Why do we yawn? Is it infectious? And why do the ears appear to have become deaf during a yawn?

When we are tired, sleepy, or sometimes bored, we often feel a weird sensation throughout our bodies. This feeling will give you quite a shortness of breath and would make you want to take a deep breath, which usually lasts for up to five seconds, although this is not your ordinary inhale-exhale routine. This weird feeling is what we call, yawning. When we yawn, it often comes with stretching our arms, legs, back, and neck.

After a good yawn, you will notice that you’d feel better, and your breathing will be more at ease. That is why most people say that yawning is a pretty satisfying body reflex.

However, despite its oddly satisfying feeling, we could still consider yawning as a mystery until today. There are still several questions related to yawning, and different universities are making studies to gain more information about its importance.

For starters, let us know what yawn is. This question is something we do not come across every day. On average, us humans yawn for about twenty times per day even though we don’t know for sure what is the importance of yawning. Another question would be, why do we yawn? Does it give us any health benefits? Is it required for us to yawn when we feel like it? These questions are only some of the several mysteries of yawning, which we will look into this article.

Why do we yawn?

It is clear for us that several factors can trigger yawning, and that includes fatigue, sleepiness, tiredness, boredom, and stress. However, answering the question as to why we yawn in response to these factors is still unknown.

Until today, there is still no definite study concerning the purpose of a yawn, and why do we involuntarily do this every time we feel tired or sleepy. Although there are several theories about yawning, there is still no valid scientific evidence or explanation that proves to us why we yawn.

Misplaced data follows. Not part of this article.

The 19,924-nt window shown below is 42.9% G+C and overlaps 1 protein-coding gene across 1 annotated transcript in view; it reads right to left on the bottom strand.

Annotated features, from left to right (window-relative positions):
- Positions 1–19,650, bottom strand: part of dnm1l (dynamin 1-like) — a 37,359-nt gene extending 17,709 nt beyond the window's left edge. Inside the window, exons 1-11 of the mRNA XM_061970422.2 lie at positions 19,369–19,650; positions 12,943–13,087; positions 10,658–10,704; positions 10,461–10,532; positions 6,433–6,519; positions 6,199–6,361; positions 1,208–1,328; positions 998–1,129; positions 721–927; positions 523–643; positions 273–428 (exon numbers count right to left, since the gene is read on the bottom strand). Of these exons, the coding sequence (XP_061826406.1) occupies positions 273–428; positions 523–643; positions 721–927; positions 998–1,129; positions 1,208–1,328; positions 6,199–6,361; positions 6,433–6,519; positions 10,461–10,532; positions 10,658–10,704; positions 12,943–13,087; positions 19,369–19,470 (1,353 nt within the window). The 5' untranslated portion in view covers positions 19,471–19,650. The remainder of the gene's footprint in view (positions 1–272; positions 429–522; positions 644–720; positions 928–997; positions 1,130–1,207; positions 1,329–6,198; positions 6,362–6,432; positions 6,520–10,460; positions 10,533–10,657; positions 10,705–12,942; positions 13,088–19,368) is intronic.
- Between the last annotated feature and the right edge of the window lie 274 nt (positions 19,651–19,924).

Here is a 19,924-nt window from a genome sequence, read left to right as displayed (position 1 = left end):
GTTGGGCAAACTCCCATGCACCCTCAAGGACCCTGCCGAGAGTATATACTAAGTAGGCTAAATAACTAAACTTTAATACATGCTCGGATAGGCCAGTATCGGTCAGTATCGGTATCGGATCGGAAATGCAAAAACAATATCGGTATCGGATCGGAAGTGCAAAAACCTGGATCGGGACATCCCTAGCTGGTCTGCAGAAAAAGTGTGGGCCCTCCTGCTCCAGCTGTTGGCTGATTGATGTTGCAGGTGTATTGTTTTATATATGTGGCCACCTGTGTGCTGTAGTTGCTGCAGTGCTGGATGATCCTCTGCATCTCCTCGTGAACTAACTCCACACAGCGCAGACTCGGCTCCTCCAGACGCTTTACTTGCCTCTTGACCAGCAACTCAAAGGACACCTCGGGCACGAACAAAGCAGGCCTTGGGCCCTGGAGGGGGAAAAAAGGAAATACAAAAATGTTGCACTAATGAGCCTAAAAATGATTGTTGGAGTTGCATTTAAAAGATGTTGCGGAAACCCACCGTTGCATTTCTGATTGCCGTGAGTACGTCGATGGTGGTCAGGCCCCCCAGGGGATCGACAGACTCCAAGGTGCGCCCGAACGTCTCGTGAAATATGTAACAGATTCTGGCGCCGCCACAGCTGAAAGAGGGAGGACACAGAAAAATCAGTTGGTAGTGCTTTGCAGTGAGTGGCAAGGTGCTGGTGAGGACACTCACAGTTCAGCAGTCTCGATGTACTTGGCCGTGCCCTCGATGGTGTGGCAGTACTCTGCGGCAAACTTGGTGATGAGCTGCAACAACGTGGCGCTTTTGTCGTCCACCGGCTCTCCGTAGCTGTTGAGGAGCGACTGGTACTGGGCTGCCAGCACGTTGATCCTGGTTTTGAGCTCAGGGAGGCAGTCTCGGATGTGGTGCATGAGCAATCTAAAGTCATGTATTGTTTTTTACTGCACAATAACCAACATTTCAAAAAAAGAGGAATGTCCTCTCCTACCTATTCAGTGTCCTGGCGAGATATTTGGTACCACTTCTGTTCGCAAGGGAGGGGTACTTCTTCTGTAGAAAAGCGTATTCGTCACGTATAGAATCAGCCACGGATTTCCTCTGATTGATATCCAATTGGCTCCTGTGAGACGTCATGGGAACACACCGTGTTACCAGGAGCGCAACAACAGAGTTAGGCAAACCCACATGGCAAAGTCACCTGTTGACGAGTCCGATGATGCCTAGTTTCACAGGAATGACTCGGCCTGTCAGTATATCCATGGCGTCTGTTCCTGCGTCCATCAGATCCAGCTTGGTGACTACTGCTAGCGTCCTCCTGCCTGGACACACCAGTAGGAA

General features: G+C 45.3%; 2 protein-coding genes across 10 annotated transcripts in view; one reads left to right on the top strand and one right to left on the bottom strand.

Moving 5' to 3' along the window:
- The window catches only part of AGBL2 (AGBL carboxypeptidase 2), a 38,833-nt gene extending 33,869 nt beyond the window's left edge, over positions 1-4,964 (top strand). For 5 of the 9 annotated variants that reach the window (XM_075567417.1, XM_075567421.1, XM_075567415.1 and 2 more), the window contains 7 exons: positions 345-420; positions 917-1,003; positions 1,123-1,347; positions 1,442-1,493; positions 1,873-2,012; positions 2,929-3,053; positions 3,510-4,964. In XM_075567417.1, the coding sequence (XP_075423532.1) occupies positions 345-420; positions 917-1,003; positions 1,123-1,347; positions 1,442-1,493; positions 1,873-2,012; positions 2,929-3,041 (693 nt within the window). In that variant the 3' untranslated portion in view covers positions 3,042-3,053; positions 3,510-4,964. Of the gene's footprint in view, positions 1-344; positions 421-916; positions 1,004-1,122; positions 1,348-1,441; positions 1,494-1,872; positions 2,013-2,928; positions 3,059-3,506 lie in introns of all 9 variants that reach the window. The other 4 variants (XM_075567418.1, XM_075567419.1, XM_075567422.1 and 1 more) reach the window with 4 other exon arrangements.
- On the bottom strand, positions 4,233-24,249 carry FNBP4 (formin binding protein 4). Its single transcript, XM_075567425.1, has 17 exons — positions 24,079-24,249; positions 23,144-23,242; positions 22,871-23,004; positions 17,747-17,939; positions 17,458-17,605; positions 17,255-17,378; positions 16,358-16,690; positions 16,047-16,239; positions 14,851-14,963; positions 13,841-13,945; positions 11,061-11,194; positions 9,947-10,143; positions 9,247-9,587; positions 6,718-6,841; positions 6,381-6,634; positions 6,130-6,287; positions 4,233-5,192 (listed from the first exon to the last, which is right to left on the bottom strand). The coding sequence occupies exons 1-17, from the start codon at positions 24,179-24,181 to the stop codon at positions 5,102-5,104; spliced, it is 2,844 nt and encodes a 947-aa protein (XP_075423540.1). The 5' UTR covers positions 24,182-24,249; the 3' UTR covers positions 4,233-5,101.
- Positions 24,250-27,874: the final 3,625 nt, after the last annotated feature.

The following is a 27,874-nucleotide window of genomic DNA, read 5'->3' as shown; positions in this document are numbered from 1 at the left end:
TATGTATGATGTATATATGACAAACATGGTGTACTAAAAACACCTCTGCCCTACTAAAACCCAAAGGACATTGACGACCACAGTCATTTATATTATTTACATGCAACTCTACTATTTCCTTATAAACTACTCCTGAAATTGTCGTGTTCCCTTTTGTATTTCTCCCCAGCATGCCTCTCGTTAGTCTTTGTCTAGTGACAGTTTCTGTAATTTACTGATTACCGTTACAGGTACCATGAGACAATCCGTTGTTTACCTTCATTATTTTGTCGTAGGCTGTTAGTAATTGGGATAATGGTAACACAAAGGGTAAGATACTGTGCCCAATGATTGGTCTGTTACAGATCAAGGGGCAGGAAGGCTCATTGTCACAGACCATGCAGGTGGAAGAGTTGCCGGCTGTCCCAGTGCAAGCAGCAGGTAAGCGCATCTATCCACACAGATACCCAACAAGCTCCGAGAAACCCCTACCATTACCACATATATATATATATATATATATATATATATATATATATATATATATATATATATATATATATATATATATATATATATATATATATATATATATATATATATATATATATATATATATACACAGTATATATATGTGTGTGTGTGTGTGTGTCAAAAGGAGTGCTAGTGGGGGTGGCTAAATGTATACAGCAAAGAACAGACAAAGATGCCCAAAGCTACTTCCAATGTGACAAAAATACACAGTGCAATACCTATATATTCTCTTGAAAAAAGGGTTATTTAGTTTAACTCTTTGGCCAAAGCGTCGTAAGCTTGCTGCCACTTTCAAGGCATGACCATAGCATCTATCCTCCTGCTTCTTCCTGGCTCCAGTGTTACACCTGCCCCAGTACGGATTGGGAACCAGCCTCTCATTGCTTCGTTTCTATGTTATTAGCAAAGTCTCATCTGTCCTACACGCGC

One of the most popular theories regarding yawn is that it brings more oxygen to our bodies. This theory suggests that every time we yawn, we inhale less oxygen, which in turn will cause us to bring more oxygen to our blood and carbon dioxide out. However, scientists debunked this theory since other studies show that increased oxygen does not result in less yawning, as well as increased carbon dioxide, which does not lead to more yawning.

Another theory suggests that when we yawn, our lungs, as well as its tissues, stretch, which allows the body muscles and joints to flex.
These studies are only some of the many theories proposed by scientists and universities. However, like what we mentioned earlier, these are merely theories, and no proven scientific documents are claiming the definite purpose of yawning.

Is it contagious?

Despite the uncertainty of yawns, there is one study about it that seems to be factual. Reading this article from the start, up to this point, have you notice that you feel the need to yawn? Or did you yawn after reading the word, YAWN? If yes, how many times did you catch yourself yawning if you could remember? Studies are stating that yawns are indeed contagious. Have you ever experience during a family gathering, when one person yawns, the others would follow. That is because seeing one person yawn will give us the feeling that we need to yawn as well. Sometimes just thinking about the word yawn, reading, or hearing it, would also give us the weird sensation to yawn. All of these factors boil down to the same idea that yawns are contagious.

An interesting fact about yawns is they are not only present in humans, but also some animals, including dogs, cats, chimpanzees, birds, and reptiles. And for all these animals, yawning is also contagious. One study from Baylor University suggests that yawning is infectious, which is mainly for showing empathy and bonding. Meaning to say, yawning right after seeing another person yawn could gauge a person’s level of empathy and bonding.

Do we lose our sense of hearing when we yawn?

We do not entirely lose our sense of hearing whenever we yawn. Although when we yawn, there are effects on the way we hear, which appears to weaken it. The explanation for this is when we yawn, a muscle in our middle ear called tensor tympani, contracts. This muscle is responsible for reducing sound sensitivity responding to various sounds. Every time we yawn, our ears automatically contract to weaken the sound coming in. This contracting of the ears is essential when we yawn to reduce the noise of our jaw muscles and avoid any ear damage.

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